4-Bankers or trust companies who loan money to the business, charge interest on the principal and are monthly payments are scheduled to pay off the loan.
5- Investors, the individuals that invest money in the business and expect the business to earn profit on the capital they invest.
6-Government, federal and provincial government that collect income tax, payroll tax, sales tax and property tax from the business.
It does not matter what size of business you have. You will be amazed at the amount of paper and transactions accumulate each month. Someone has to keep track, organize and record in order to be able to provide sound financial statements that the business owner can rely on and make good decisions.
As a business owner keep the following steps in mind when starting out or make a change if needed:
1- Make sure you have an accountant/bookkeeper as part of your start-up team.
2- With the help of you accountant/bookkeeper, choose a software to keep track of your business transactions.
3- Open a business bank account and keep it totally separate from your personal account.
4- Get a business credit card or line of credit and keep solely for business use.
5- Set up your office with desk, computer, filing cabinet and start-up office supplier. Make sure it’s user friendly for yourself and your bookkeeper. Situate the computer, mouse, calculator, and telephone in easy reach, so after working 8 hours you or your bookkeeper don’t get a soar neck or back.
6- Invest in office trays and label them to communicate to your bookkeeper as to where the documents are being kept. Once or twice a week when your bookkeeper comes, they know exactly where to go to get the information needed. No time wasted.
I hope this has been helpful. Good luck.
Gauge The Basics
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What type of accounting method can be set up ?
Debit, or Credit accounting
Cash and Credit accounting
Cash basis or Accrual accounting
Corporate or Limited accounting
Who should be included in your business team ?
Banker & Accountant
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Relationship or transaction between people who act in their separate interests. Related people are those, individuals connected by blood, marriage, common-law, partnership, or adoption, are not considered to be dealing with each other at arm’s length.
Relationship or transaction between persons who are related to each other.
An asset generally is considered to become available for use and is eligible for capital cost allowance (CCA):
At the time the property or equipment, related to business use, is first used to earn income.
The time when the asset is made available and is capable of producing saleable product or service.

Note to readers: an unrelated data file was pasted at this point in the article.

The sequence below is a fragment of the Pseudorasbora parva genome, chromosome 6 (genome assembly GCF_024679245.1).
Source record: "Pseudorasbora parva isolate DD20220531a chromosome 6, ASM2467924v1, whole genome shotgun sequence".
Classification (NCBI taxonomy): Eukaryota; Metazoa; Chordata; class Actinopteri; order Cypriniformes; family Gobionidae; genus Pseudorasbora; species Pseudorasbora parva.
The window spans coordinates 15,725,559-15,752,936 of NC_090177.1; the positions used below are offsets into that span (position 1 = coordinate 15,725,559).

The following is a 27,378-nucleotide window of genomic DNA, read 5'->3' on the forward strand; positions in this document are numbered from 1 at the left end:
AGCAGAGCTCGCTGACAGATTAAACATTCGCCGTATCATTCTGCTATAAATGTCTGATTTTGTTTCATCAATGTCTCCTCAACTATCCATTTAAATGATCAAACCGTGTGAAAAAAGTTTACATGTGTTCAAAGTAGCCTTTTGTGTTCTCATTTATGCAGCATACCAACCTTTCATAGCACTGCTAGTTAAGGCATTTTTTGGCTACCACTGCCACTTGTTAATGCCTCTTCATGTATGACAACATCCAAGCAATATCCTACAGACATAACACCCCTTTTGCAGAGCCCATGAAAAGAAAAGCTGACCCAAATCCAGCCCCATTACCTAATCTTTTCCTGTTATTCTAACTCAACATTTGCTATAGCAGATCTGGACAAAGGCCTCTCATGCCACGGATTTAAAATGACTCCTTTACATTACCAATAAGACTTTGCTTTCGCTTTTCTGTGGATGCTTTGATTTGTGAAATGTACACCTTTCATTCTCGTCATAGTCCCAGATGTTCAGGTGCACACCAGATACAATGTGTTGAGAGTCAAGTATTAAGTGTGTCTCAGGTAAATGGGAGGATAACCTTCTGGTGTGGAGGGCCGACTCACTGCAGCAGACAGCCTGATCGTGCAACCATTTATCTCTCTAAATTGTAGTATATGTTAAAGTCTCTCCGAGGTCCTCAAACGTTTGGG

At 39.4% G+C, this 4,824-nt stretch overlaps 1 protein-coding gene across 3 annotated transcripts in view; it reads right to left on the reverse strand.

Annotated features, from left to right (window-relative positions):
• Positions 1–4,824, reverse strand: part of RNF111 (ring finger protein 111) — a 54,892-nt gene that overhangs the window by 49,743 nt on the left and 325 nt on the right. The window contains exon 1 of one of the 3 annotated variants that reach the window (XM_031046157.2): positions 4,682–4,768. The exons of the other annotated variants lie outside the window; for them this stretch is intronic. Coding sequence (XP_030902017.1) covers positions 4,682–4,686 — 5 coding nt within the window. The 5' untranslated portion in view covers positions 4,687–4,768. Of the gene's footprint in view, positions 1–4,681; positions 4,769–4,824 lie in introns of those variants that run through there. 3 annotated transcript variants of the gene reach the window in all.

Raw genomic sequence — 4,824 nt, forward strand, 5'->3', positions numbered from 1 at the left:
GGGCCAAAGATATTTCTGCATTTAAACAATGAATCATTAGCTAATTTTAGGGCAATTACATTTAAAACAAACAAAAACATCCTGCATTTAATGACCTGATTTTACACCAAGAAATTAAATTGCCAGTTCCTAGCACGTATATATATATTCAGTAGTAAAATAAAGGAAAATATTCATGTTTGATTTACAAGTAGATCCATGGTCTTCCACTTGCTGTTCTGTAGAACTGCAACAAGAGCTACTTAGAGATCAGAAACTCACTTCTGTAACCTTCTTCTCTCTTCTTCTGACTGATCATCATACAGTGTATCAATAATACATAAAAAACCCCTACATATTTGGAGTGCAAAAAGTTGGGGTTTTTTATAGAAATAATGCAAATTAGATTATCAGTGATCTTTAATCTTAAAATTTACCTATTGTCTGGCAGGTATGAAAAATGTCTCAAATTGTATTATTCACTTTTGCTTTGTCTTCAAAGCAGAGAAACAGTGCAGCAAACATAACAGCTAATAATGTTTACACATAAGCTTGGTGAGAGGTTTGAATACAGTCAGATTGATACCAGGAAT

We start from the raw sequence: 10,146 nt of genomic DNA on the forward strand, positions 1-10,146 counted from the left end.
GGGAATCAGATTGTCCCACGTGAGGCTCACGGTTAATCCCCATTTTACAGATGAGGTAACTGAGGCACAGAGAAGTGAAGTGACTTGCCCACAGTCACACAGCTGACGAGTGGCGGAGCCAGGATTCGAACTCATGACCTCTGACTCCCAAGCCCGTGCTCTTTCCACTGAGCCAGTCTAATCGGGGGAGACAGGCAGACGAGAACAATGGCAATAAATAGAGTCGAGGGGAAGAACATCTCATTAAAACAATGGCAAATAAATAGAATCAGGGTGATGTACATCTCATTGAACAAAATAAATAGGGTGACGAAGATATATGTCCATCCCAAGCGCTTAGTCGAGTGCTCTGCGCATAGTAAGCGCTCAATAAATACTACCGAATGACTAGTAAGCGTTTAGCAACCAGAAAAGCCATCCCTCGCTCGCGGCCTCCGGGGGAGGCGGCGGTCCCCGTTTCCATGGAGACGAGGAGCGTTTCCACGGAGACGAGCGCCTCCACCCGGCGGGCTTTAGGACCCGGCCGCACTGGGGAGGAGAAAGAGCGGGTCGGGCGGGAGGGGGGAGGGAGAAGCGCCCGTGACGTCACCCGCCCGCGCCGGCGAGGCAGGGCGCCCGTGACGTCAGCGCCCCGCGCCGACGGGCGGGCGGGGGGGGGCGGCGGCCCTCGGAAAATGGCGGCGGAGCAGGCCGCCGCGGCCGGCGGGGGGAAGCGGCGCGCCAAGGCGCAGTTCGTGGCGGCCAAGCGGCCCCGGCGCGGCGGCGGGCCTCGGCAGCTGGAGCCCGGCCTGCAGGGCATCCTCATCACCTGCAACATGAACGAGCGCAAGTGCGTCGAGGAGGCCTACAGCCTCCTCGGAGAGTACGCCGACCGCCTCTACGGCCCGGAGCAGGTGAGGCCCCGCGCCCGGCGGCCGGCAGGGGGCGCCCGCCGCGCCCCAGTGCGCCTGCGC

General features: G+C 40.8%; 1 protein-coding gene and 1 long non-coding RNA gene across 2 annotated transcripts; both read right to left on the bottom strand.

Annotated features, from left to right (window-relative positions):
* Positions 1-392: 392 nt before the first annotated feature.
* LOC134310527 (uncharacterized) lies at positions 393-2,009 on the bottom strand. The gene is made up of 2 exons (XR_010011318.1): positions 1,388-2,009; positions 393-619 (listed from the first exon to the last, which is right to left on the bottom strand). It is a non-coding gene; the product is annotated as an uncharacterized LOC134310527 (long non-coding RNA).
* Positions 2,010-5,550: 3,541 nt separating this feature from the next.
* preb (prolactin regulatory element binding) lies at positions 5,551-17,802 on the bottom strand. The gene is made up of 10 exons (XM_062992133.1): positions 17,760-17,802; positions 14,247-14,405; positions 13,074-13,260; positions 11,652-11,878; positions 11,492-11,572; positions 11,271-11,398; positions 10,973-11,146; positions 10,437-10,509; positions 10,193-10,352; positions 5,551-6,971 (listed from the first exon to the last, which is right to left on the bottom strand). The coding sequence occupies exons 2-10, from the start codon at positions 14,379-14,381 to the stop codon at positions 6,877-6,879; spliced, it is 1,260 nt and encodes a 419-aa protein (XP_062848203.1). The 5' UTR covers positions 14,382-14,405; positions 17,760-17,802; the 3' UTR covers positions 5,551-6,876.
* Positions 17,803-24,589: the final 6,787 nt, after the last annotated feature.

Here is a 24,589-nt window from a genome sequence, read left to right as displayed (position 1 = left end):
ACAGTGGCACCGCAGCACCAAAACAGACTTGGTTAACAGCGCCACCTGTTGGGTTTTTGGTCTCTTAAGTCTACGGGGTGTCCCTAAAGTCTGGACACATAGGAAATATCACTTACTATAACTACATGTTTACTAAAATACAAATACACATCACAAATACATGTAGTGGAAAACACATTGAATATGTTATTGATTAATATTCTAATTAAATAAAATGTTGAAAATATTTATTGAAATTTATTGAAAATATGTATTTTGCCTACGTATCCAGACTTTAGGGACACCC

The capital cost of an asset is usually the total of:
the purchase price (in case of property the land is not depreciable)
the cost of legal, accounting, engineering, installation and fees that relates to buying or constructing property.
Cost of any additions or improvement to property after it was purchased.
CAPITAL COST ALLOWANCE (CCA)
The deduction you can claim over a period of several years for the cost of the asset. Assets that wear our or becomes obsolete over time, like, equipment, furniture, building that you use in your business or professional activities.
It’s important to have a handle on inventory. Regular inventory count will let the owner know which items are fast moving and which items are slow moving and adjustments can be made accordingly.
Inventory count can be a pain. That’s why it’s done once a year at tax time and not every 3 months which is recommended by accountants, bookkeepers and business coaches.
Set up the inventory on an inventory software system. When you purchase product increase inventory and when you sell the product decrease inventory. All inventory software come with reporting options and one of them is a report to count inventory.
The software works on a coding method. For each item you have to create a bar code or a home made code. Print these codes on a labelling machine or printer and stick the labels on the shelves. This way you will know if you are running out of products by just glancing at the shelves and inventory count will be less stressful and more accurate.
A client asked “why am I not making money” that is a million dollar question.
so, we sat down and reviewed the products he purchased and his markup.
Well, we found the markup is healthy but it’s still not enough to take care of overhead such as wages, heat, rent, telephone etc.
We added the *fixed overhead expenses to the cost of items he has for sale. We realized the sale price on product has to be increased in order to pay overhead and leave some money for the owner.
Take a look at your overhead and make sure you are considering them when pricing your inventory.
*Fixed overhead expenses are those that come every month. They are re-accuring expenses. Ex: Telephone, Internet, rent, wages, heat, security etc.
Inventory count is important as well as pricing your inventory to make a profit.